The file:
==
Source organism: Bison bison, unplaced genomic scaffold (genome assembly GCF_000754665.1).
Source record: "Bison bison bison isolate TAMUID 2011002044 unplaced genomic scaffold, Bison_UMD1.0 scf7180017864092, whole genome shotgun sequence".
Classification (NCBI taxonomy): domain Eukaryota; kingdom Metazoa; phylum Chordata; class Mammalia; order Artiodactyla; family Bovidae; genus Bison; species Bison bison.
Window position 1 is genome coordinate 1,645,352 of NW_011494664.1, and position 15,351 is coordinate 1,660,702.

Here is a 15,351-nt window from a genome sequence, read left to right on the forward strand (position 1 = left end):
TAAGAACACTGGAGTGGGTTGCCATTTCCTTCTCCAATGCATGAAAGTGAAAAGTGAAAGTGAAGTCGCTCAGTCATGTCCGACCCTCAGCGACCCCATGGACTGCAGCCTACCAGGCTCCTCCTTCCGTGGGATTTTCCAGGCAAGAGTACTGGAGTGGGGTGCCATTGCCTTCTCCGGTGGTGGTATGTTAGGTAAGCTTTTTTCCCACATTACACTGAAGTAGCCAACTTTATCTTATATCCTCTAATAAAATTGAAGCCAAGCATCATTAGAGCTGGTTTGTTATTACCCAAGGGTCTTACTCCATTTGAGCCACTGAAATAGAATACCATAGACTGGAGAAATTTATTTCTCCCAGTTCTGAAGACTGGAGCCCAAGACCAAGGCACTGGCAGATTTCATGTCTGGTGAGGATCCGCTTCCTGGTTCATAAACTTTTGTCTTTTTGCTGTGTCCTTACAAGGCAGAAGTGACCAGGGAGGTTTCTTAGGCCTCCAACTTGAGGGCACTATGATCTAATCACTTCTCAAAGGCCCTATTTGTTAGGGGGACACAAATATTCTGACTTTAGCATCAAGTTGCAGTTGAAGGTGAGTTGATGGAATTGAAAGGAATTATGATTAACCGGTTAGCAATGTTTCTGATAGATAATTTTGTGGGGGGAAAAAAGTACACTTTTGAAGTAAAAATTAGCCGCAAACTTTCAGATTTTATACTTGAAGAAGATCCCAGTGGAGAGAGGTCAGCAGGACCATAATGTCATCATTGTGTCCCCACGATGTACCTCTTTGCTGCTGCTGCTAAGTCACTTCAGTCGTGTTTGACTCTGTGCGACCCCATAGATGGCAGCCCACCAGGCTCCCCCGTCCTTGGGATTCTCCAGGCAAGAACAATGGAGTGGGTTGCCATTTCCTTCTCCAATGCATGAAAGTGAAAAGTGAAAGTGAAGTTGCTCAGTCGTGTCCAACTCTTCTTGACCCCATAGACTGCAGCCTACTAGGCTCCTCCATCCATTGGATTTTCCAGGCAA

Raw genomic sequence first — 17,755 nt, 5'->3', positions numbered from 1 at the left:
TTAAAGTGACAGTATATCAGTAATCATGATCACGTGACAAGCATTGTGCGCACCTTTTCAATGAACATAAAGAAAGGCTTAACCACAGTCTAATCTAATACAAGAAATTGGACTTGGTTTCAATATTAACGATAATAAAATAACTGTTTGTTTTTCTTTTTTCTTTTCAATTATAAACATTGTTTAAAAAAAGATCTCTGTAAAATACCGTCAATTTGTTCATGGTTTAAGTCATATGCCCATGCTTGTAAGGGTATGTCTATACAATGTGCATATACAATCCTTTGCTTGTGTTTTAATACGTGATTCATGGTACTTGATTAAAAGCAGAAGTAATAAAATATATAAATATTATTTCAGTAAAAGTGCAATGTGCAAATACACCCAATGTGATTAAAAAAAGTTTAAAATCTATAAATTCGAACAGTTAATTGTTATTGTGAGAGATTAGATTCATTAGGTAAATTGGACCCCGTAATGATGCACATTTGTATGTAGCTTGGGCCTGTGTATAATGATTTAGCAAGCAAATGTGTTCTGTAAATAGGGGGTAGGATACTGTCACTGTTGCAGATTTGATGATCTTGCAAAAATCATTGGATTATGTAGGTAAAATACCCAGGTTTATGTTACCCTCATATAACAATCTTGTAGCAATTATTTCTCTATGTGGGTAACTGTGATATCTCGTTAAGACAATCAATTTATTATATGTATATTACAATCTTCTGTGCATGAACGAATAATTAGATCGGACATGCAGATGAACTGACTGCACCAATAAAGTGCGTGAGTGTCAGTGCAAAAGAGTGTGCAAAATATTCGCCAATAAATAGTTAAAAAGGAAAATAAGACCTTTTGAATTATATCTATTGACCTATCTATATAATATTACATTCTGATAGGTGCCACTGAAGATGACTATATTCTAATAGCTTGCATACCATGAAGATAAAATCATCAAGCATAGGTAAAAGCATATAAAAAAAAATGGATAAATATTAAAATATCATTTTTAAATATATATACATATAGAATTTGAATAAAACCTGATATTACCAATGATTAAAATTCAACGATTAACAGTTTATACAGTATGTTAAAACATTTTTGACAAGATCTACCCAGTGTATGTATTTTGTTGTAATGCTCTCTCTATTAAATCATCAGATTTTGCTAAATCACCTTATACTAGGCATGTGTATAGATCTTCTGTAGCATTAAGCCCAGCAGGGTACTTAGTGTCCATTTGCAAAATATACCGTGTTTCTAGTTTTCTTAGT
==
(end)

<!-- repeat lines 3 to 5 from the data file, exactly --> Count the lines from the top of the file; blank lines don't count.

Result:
Classification (NCBI taxonomy): domain Eukaryota; kingdom Metazoa; phylum Chordata; class Mammalia; order Artiodactyla; family Bovidae; genus Bison; species Bison bison.
Window position 1 is genome coordinate 1,645,352 of NW_011494664.1, and position 15,351 is coordinate 1,660,702.

Here is a 15,351-nt window from a genome sequence, read left to right on the forward strand (position 1 = left end):